Humanists believe that this life is the only life we have. In the absence of an afterlife, happiness, fulfilment and purpose come from living a moral and socially responsible life by putting the welfare and ethical treatment of all living creatures, particularly human beings, at the centre of decision making. Death, then, is the end to a person’s existence and the funeral is a final goodbye.
Humanist Funeral Services
Humanist services are non-religious, allowing for a greater degree of flexibility and personalisation. Ceremonies are often conducted by a celebrant (also known as an ‘officiant’ or ‘humanist minister’), although anyone can take a funeral. As well as conducting the ceremony, a celebrant will assisting in creating and writing it, helping with ideas on music selection and readings, giving advice on practical matters and helping you create a unique and personal occasion that will reflect your loved one’s life and personality.
Most humanist funerals are held in crematoria, cemeteries or woodland burial sites, although they can be held in other locations (for example, at home). Each ceremony is unique but will usually include music, words of welcome and wisdom,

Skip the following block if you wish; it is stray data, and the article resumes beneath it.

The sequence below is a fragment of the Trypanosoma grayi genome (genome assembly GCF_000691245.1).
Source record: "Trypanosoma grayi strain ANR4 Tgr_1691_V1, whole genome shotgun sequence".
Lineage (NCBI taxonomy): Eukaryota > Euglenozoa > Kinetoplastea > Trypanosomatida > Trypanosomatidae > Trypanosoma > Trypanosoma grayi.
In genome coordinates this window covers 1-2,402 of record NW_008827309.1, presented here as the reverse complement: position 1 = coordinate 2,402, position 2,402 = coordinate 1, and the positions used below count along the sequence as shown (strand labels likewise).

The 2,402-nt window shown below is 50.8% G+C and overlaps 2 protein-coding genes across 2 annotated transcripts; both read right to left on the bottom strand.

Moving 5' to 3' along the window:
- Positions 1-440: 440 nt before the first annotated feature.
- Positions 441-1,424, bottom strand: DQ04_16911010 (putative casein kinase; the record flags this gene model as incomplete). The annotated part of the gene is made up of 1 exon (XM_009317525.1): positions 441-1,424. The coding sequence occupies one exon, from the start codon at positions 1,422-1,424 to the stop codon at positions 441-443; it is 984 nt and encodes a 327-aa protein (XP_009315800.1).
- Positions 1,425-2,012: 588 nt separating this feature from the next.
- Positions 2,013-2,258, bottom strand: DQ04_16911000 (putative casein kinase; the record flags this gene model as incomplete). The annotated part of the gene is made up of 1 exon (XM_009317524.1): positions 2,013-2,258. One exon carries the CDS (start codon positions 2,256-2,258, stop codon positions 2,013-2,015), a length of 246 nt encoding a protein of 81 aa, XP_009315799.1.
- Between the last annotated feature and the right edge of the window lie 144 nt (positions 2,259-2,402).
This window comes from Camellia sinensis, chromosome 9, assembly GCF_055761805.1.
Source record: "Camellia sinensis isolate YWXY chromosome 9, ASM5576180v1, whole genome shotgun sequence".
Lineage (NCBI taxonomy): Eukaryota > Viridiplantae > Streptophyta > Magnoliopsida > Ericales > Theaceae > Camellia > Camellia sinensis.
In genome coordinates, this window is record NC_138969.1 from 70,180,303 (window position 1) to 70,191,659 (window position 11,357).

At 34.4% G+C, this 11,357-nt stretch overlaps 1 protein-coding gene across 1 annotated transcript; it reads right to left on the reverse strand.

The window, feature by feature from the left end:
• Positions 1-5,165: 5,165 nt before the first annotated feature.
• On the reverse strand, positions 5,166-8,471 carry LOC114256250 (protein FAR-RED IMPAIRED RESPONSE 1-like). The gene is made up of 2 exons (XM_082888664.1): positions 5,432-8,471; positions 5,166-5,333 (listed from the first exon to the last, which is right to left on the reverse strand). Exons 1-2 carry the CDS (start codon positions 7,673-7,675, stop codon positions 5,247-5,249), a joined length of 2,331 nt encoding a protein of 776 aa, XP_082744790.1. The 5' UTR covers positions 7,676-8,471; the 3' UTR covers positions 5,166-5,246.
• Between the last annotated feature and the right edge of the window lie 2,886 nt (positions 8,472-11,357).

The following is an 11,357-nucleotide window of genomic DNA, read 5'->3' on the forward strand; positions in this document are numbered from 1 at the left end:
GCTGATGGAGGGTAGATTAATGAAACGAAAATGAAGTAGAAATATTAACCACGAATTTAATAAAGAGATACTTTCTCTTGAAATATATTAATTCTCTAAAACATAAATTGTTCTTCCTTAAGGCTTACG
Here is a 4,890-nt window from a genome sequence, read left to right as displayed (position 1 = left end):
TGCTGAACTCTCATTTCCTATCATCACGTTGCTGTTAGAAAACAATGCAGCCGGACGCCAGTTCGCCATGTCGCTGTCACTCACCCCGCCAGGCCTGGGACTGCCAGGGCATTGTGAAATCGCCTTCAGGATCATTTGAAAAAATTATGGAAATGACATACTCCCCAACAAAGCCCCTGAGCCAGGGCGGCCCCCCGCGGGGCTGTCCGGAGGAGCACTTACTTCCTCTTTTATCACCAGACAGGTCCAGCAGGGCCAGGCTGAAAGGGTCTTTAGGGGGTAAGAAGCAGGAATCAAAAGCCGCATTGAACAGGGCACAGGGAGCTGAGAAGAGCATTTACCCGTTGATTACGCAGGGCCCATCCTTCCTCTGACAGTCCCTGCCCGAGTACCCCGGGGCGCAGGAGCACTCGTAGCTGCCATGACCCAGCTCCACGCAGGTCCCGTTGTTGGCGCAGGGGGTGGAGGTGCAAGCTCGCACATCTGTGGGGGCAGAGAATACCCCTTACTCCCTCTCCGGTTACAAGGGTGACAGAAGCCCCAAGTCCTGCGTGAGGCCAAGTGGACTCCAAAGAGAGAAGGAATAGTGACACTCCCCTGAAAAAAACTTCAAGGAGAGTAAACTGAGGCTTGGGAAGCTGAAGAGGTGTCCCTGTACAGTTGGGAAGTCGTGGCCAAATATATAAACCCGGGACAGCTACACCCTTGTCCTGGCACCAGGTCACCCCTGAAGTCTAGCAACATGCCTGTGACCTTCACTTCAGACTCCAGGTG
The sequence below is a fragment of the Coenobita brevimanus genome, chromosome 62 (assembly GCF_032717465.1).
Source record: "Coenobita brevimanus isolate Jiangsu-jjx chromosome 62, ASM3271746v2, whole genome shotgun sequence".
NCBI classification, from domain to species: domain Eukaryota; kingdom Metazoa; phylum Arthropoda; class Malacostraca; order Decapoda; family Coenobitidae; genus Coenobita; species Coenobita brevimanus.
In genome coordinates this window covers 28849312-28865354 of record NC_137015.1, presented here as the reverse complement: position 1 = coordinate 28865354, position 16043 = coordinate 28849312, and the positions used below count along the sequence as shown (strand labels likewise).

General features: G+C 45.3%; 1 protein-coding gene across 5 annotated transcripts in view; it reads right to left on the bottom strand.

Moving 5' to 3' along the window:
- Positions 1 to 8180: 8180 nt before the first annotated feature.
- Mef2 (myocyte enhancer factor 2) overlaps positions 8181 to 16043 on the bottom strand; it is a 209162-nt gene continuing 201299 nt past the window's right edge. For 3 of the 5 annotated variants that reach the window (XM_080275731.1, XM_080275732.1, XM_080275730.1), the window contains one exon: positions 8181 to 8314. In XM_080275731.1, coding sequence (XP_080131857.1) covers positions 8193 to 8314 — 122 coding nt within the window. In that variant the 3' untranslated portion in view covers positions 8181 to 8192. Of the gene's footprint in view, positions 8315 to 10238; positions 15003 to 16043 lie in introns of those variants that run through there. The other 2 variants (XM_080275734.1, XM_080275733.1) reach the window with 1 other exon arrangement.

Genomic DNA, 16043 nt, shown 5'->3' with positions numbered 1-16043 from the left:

After the Funeral
There is no set format for what happens after the funeral. Often there will be a gathering at home or a local venue where refreshments are served, but you can do whatever feels right for you and the person you have lost. Alternatively, a memorial service may be held at a later date.
What to Wear
Humanist funerals tend to be less formal than religious services. There are no set requirements about what to wear, so mourners should be guided by the wishes of the family.
Charitable Donations and Flowers
It is increasingly common for mourners to make a donation to a chosen charity, in lieu of sending flowers.
Burial, cremation and donation of the body to science are all acceptable.
There are often strict rules around burials in natural burial grounds, so check with your chosen site before embalming takes place.
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